Country lanes and roads proved to be a conundrum. James followed the signpost to Coraclore, and a few miles further on, found another, pointing in the direction he’d just come. About to pass the same pub for the fourth time, after driving mile upon endless mile, he pulled into the small rough-stoned car park.
A few antiques adorned the walls of the sparsely furnished Broken Sickle, and in their midst a faded picture of Marilyn Monroe leaned towards a rusted reaping hook. A sole customer sat on a low stool in front of the open fire. Middle-aged with long unkempt hair, he glanced up as James entered, then returned to staring into the embers.
James sat at the counter and waited for someone to attend on him. Cold and impatient, he dragged a cough from his malcontent lungs. This achieved the desired result. More corpse than barwoman, an ancient frame of skin and bone appeared from a backroom, and shuffled towards the counter. She peered at him through glasses as thick as the base of a jam jar.
“I will have a pint of Guinness and a Paddy to warm me up, thank you.”
Too slow to prevent his blood pressure from rising, she filled the pint to three quarters, poured a shot of Paddy in a glass, and handed it to him.
“Eight euros, please.” She opened the till and stood with her hand extended. “You’re not from around here.” Her tone suggested strangers were not welcome.
Wondering whether his bright red, leather jacket contributed to her scowl, he downed the whiskey, enjoying the warming sensation. This wasn’t the first time he faced rural hostility, so he used his usual weapon. James offered her his hand across the counter, “Father James Brennan from Castlebridge.”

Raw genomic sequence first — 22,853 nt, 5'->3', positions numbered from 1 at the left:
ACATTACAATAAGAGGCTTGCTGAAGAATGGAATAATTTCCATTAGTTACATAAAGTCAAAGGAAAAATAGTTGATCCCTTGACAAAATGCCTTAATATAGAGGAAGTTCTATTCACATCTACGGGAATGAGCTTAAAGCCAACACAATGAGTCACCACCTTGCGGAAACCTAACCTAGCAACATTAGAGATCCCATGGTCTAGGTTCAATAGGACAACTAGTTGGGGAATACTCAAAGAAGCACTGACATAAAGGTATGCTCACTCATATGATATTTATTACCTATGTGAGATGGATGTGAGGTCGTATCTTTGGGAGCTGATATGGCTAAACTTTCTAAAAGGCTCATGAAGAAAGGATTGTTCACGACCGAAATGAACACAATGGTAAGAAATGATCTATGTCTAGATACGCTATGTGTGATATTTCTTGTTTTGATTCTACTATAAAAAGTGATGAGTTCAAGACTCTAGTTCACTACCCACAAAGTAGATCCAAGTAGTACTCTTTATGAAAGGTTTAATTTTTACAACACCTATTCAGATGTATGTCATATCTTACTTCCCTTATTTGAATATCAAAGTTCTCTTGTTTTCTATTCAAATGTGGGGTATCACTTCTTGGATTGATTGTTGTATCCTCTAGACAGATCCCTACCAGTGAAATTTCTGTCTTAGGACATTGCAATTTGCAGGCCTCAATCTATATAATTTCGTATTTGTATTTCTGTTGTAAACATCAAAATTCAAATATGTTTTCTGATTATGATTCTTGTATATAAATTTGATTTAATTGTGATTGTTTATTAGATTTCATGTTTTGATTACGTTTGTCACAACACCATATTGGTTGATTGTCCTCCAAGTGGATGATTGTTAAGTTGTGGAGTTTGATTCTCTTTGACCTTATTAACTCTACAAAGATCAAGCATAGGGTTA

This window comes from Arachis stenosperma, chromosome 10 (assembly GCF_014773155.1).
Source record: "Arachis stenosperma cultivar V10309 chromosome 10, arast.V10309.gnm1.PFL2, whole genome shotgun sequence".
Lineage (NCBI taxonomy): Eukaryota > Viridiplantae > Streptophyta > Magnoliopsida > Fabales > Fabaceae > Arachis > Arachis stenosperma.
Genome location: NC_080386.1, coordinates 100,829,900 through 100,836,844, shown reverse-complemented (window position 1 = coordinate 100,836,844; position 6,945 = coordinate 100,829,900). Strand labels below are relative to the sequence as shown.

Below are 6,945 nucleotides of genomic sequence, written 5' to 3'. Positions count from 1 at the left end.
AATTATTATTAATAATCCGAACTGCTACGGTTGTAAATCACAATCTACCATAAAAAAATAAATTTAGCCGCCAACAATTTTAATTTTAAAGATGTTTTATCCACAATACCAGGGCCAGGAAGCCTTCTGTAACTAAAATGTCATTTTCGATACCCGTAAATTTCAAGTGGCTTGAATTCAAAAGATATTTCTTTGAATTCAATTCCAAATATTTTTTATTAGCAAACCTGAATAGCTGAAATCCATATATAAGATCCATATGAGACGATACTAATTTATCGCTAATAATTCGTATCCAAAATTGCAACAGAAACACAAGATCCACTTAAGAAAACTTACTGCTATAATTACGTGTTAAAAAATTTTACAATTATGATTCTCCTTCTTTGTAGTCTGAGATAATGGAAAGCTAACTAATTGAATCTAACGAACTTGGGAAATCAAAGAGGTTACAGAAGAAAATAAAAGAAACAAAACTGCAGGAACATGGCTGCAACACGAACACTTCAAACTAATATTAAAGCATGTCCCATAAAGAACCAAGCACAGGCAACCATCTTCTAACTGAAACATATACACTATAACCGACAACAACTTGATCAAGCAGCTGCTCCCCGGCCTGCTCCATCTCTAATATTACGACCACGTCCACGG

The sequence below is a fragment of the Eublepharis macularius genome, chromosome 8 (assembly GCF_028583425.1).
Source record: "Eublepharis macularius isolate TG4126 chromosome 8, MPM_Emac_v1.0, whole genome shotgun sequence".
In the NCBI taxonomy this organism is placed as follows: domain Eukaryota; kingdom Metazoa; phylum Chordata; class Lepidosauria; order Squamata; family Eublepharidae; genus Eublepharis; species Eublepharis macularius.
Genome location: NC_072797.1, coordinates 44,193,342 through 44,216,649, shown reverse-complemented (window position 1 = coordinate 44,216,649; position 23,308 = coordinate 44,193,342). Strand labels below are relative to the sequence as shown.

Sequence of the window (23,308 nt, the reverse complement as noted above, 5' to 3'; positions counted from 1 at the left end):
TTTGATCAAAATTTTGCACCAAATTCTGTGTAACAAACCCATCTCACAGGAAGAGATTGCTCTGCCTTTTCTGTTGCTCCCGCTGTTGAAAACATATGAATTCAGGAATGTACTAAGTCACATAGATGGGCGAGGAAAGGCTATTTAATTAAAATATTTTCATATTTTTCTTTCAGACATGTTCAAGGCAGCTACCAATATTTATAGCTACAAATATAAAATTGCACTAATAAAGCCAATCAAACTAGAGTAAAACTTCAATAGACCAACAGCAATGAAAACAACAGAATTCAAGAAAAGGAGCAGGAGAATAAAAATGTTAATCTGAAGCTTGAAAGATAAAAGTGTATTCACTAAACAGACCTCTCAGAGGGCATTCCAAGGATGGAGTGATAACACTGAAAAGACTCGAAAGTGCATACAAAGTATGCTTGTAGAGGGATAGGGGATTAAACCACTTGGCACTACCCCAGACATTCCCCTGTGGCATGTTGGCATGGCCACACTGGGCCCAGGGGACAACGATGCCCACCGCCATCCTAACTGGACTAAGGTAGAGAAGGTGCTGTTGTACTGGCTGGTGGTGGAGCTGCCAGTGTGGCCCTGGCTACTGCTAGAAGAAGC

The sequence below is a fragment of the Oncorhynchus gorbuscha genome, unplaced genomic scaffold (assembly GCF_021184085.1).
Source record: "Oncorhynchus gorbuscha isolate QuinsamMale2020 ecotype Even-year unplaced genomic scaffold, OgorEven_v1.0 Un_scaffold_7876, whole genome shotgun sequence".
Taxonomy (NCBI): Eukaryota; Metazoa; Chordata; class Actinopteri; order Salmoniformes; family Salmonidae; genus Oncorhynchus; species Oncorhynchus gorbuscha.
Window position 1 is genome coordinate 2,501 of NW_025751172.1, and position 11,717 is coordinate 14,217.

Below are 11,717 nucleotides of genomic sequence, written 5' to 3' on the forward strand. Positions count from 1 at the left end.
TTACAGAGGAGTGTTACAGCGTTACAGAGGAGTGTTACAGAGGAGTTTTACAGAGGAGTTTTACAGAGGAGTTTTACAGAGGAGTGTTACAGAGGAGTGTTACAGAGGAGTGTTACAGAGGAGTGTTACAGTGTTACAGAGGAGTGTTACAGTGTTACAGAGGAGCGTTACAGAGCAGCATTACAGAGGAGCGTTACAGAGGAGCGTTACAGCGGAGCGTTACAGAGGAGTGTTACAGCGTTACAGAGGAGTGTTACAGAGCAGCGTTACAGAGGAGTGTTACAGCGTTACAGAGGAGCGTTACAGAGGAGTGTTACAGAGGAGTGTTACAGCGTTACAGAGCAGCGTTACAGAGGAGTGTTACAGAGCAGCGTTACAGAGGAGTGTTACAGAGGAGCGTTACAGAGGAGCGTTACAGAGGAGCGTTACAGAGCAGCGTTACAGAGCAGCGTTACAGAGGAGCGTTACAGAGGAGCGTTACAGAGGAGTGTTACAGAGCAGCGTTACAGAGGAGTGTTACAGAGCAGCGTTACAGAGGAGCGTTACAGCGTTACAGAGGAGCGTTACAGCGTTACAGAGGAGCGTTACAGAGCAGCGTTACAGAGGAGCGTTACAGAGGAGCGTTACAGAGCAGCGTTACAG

The scowl replaced by a warm smile, she shook hands before pouring a liberal shot of whiskey into the empty glass. She swapped this for the tenner he offered her.
“A whiskey on the house, Father. You’re welcome to The Broken Sickle. What brings you to these parts, dressed like a hippie?” Her gnarled fingers plucked a two euro coin from the cash drawer and the note he handed over disappeared into the embroidered pocket of her apron.
Knowing she’d use its influence to garner gossip, he accepted the whiskey.
“It’s bitter outside, and the heater in my crock of a car has seen better days. I’ve been driving in circles for an hour and I’m as good as lost.”
Putting the final touches to his pint, she added the impression of a sickle on the creamy head. He admired her handiwork. He’d tried the technique in Lavelle’s when the name was temporarily changed to ‘The Devil’s Door’, but he couldn’t get the knack of it. This led to Sean telling him to stick to praying and leave the pulling of pints to barmen.
“I’m looking for a fella called Tony Hennessy, would you know him?”
She laughed. “I do.”
“Could you tell me where he lives?”
“I could,” she replied, once again cackling.
He paused, waiting for a more enlightening response. Stone-faced, she stared at him.
All right, I shall play your game.
He reached into his inside pocket and took out his mother’s rosary beads. These went everywhere with him. Fiddling with the beads, he mumbled as though in prayer.
“What are you doing?”
“Jesus,” she said, blessing herself. “Why are you praying for me? Do you know something I don’t?”
“I’m praying for your soul and those of the recently departed.”
This had the desired effect. Her false teeth rattled. Confused, her confidence evaporated in obvious thoughts of meeting her maker sooner than expected.
He placed the beads back in his pocket, and downed half his pint before responding, pushing her anxiety to its limit.
“Because if you don’t tell me where I can find him, I will strangle you.”
She fell against the counter. Tears visible behind the glasses, she guffawed for a full minute.
“Father, he’s parked in his usual spot in front of the hearth. All you had to do was ask the right question.”
James glared at her.
“Be a good woman and put on another pint for me, and whatever he’s having. If it calms your wit, have one yourself.”
He strode to the fireplace and sat close to Tony.